Australian shares make it six in a row after last-minute rally

Shares managed a last-gasp gain – making it six straight sessions of rises – after banks sunk an early rally, with miners buoyed by better-than-expected Chinese economic data.

Australian shares were set to close lower, breaking a five-day winning streak, after a promising rally driven by the Chinese data petered out in the afternoon.

But the market rallied in the last few minutes of trading. The S&P/ASX 200 index added 6 points, or 0.1 per cent, to 5325, while the All Ordinaries closed 5 points up at 5312.5.

Opening at 5307, the ASX200 spiked to 5331 on the back of a small rise in US equities overnight.

However, the market eased ahead of the release of Chinese GDP at 1pm, said Morgan Stanley’s head of investment strategy Malcolm Wood.

The market’s morning rise “was what you’d expect following the strong US lead”, said Mr Wood. “And I guess people were saying, we have the Chinese data coming out at 1 o’clock … we don’t want to be taking big positions into that.”

Chinese GDP grew at an annualised rate of 7.3 per cent in the third quarter, which was down from the previous quarter’s 7.5 per cent rise, but still above market expectations of a 7.2 per cent rise. The strong point of the data was industrial production, which grew at an annualised rate of 8 per cent – far ahead of the expected 7.5 per cent figure.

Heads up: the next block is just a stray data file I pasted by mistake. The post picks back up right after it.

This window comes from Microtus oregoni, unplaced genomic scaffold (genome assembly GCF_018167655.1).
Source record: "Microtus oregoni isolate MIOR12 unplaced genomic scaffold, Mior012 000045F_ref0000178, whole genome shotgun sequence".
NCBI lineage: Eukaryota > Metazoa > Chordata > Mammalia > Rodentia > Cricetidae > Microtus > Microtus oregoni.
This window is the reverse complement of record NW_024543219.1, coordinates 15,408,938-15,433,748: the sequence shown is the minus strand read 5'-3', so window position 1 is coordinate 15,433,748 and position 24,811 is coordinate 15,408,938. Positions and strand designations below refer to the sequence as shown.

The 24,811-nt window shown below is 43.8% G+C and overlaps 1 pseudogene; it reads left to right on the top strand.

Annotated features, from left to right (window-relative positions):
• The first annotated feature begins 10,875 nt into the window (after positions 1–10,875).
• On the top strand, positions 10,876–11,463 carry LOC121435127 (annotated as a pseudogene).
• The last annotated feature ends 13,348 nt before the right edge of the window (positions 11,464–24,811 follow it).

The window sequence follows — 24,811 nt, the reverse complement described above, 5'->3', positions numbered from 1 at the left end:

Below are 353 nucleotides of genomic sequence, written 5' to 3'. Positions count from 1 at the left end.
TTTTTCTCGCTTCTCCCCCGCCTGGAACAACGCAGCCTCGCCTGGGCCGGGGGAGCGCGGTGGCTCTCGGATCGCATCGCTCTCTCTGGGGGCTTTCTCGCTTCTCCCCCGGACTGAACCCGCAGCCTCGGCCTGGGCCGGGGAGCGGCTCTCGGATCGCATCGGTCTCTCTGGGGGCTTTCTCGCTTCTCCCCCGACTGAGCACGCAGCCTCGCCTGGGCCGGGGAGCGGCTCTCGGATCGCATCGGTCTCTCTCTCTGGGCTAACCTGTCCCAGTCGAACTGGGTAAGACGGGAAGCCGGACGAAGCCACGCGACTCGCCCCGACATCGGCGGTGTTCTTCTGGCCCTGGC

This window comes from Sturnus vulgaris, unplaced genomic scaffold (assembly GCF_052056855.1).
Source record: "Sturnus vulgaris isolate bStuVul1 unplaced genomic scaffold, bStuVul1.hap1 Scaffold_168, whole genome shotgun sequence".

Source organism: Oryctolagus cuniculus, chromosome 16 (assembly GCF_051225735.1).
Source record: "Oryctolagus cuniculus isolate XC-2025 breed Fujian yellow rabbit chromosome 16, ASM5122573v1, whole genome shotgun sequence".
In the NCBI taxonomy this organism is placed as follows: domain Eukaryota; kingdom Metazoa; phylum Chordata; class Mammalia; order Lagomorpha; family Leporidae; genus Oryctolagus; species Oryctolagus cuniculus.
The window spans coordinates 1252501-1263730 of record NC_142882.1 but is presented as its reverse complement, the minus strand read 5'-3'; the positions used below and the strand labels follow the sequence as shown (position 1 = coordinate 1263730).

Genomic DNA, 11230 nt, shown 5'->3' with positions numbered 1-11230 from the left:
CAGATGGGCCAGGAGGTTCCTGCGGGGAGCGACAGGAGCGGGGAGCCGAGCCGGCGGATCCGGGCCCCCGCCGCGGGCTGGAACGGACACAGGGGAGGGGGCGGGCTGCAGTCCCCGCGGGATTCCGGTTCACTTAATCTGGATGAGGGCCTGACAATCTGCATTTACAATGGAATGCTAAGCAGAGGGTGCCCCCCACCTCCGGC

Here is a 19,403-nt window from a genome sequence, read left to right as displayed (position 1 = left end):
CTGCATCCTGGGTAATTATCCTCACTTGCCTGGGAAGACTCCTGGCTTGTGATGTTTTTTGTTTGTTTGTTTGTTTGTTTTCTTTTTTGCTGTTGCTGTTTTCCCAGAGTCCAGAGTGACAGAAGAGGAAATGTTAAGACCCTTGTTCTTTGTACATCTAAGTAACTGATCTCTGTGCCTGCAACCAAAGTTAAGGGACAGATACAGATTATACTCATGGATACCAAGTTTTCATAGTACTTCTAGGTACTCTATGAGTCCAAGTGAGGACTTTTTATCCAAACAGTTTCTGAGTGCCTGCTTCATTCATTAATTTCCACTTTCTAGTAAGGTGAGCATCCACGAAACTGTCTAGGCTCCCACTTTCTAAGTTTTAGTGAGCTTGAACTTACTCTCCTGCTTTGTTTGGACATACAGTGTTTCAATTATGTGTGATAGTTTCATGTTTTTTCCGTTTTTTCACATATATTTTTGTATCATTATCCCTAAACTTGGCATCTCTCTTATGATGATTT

The market lifted sharply after the Chinese data was released but then fell back, eventually heading into negative territory. “Obviously it hasn’t rallied on since the China data,” said Mr Wood. “The industrial production number was a little bit better than expected. That would settle some nerves about China, a little bit at least.”

BBY senior client adviser Henry Jennings said China and the imminent bank reporting season weighed down on the market.

“It has been flat – there’s been a little disappointment with the Chinese GDP number.

“We’re running into bank reporting season, we’re only nine or 10 days away from that. The big driver in the market has been the bounce in the banks and I think a few people are just looking at them, thinking they’ve had a good run, and taking some money off the table just in case.”

The big four banks were mixed. Westpac dived 16 cents, or 0.5 per cent, to $33.41, CBA fell 8 cents, or 0.1 per cent, to $77.18, while NAB rose 8 cents, or 0.2 per cent, to $33.52 and ANZ rose 2 cents to $32.47.